Windpower Monthly rating 3/5
Our rating is based on a combination of project pipeline, political and policy support, investor confidence and structural readiness of the country in terms of grid infrastructure, permitting process and local supply chain.
Forecast of installed and operating wind power capacity based on the latest statisitics and measured against the Windpower Intelligence database.
Onshore wind plays the dominant role in terms of generation of electricity from renewable sources in Germany. Over the years, however, political support for renewables diminished to a certain degree.
The current German Renewable Energy Act (EEG 2017) introduced the shift from feed-in tariffs to an auction model for onshore wind installations. There have been some teething problems with the auction system, which initially favoured small citizens projects despite lacking planning permits.
New coalition government is expected to raise the 2019-20 allocation for onshore wind installations from 5.7GW to 9.7GW, although an official announcement is yet to be made.
The rate of new installations is strong, despite the shift from feed-in tariffs to an auction model for onshore wind installations prompting price reductions and lower margins for investors. Initial problems with the auction system are being addressed but it has caused a significant slow down in project permitting.
Overall, Germany has a good and well developed grid infrastructure. Still, improvements in particular in the transmission grid infrastructure are necessary — particularly to clear the north-south bottleneck in central Germany — and respective legislation to facilitate an accelerated upgrading has been passed.
The lack of grid capacity in some areas may occasionally impair the continuous off-taking of the electricity generated. Overall, there are no serious limitations in obtaining grid connection for onshore greenfield projects.
GERMANY: High-torque gearbox development, the mystery of the missing ministers, the death-knell sounds for pure-play OEMs, and the clout of the oil companies -- the Windpower Monthly team reflects on the news, product announcements and debates from the industry's biggest event.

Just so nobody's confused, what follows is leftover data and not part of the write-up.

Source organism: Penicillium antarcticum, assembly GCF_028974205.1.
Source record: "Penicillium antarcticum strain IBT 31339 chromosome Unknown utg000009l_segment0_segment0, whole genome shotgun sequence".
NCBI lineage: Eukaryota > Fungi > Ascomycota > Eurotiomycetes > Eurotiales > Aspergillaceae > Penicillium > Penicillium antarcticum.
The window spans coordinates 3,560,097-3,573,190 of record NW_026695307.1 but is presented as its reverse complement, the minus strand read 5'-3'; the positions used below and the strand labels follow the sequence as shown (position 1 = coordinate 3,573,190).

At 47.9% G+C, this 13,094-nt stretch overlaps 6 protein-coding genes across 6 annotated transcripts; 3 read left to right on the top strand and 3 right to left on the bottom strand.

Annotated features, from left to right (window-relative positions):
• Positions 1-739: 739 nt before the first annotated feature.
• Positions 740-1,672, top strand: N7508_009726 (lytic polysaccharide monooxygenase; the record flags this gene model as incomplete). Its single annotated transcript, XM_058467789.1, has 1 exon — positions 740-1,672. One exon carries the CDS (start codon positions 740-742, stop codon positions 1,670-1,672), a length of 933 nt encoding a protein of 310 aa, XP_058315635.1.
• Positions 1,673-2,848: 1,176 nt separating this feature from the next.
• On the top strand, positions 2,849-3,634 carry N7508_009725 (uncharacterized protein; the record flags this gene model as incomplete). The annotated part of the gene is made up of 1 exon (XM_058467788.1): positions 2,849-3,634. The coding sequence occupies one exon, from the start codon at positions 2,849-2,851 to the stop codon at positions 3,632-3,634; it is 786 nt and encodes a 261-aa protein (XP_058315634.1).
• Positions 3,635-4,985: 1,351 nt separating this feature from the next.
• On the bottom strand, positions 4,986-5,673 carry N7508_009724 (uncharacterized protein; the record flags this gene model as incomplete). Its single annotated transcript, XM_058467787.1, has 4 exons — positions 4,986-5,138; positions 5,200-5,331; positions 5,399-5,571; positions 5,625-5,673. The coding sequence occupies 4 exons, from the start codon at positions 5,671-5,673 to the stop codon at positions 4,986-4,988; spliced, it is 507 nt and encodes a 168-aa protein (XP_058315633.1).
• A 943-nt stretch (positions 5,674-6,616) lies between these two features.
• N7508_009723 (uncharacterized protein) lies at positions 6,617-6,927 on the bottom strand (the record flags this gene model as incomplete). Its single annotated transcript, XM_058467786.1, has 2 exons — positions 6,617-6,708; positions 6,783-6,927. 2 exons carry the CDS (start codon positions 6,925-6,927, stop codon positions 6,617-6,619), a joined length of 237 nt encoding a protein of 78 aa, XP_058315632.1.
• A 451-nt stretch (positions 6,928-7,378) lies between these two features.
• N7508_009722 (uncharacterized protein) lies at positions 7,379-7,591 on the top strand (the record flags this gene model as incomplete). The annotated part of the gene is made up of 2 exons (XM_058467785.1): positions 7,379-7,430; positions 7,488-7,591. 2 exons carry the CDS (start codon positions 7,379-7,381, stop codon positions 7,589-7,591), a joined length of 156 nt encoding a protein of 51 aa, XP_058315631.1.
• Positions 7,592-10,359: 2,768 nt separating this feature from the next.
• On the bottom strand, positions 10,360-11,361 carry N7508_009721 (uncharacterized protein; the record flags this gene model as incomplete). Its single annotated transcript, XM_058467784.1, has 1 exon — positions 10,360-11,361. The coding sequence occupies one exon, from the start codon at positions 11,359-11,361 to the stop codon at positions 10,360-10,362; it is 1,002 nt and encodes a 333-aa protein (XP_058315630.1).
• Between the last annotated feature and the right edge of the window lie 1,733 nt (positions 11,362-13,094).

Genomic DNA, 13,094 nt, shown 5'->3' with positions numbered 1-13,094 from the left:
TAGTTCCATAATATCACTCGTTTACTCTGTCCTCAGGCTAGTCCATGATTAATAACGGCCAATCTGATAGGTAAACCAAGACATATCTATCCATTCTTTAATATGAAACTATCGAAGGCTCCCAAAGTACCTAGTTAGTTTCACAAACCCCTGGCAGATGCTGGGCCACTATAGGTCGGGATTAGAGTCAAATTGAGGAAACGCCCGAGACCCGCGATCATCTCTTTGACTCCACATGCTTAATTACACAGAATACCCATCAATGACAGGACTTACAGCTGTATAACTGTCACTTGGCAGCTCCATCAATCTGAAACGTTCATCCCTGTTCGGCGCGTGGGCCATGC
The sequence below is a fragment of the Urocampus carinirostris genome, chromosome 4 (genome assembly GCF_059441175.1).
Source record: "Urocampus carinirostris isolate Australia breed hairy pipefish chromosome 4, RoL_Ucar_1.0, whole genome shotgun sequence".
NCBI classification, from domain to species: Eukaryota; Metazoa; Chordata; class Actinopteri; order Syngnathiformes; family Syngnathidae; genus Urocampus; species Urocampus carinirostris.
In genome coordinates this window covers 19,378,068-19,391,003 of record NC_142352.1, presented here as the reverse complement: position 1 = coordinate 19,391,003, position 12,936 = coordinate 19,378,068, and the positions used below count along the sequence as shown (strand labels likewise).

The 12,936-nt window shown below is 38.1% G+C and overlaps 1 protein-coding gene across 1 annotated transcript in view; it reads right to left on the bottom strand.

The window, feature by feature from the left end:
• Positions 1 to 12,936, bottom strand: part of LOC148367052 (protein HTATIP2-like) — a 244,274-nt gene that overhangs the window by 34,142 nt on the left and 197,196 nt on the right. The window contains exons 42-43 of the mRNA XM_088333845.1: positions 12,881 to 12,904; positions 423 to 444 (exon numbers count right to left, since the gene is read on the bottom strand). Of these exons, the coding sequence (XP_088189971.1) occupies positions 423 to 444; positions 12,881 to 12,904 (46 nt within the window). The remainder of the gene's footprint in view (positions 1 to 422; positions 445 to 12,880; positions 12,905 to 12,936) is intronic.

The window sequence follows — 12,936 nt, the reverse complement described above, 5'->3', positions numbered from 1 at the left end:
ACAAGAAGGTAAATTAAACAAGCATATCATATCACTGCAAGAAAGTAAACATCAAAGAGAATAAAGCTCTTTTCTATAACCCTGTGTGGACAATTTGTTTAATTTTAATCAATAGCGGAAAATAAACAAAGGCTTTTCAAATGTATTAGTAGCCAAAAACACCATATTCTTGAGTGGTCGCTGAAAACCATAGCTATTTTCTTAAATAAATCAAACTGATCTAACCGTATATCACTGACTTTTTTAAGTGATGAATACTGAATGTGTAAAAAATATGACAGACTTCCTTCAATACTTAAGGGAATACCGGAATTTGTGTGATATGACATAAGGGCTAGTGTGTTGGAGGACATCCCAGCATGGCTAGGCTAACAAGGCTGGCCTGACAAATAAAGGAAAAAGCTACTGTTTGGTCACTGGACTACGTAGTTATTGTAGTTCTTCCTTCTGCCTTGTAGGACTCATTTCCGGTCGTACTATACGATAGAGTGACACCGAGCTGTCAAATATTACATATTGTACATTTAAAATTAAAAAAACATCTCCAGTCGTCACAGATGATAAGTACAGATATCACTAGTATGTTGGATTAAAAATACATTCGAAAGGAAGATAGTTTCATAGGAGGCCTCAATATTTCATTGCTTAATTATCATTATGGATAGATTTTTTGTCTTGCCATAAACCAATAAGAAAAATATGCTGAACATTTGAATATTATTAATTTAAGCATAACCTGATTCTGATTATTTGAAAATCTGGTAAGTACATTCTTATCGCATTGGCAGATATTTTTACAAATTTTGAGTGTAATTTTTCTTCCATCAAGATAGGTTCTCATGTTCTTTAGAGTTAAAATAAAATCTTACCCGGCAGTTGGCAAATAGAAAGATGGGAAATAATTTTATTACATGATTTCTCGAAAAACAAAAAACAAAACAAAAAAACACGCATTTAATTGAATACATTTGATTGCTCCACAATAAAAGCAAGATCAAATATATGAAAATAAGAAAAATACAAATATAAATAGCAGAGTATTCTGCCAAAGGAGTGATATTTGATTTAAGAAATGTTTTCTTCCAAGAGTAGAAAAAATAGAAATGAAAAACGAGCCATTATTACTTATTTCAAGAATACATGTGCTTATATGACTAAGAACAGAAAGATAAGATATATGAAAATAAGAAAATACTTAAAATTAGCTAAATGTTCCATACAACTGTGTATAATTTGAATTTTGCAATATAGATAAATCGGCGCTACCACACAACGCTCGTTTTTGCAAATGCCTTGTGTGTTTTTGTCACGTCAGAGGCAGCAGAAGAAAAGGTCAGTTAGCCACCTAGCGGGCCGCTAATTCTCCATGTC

GERMANY: A German consultancy promises to make wind power even greener. Eize de Vries talks to company founder Jörg Spitzner about Blancair, its innovative wind-turbine concept unveiled to an invited audience at WindEnergy Hamburg.
GERMANY: All eyes in the wind power business are turning towards Hamburg as preparation conclude for the 2018 exhibition and conference. We take a look at the topics up for discussion on each day, from auction design and repowering to digitalisation and hybrid projects.
GERMANY: A rare lunar eclipse at the end of July resulted in a so-called blood moon, and came with a close visit from Mars. Turbine manufacturer Nordex chose Hamburg's port to capture the moment
GERMANY: As the first prototype of Enercon's new EP3 platform starts operating in northern Germany, Eize de Vries visits the company's R&D centre in Aurich to learn more about its radically different design approach, and the firm's plans for its latest acquisition, Lagerwey.
GERMANY: Innogy blamed "particularly low" wind levels in the UK and Germany as its nine-month renewables earnings fell year on year.
GERMANY: Senvion's revenue and earnings fell in the third quarter and the first nine months of the year, as it faced "challenging industry developments", acting CEO Manav Sharma said.
GERMANY: Despite making gains in Q3, Nordex's nine-month earnings and revenue for 2018 continue to be below 2017 levels, while its order book grew.
GERMANY: The latest revision of the renewable energy act, expected to take effect in early 2019, will add new auctions to next year's onshore wind calendar, but it is not as good as it looks.
GERMANY: Low offshore wind and hydropower yields reduced utility-developer EnBW's earnings from renewables in the first nine months of the year, it stated.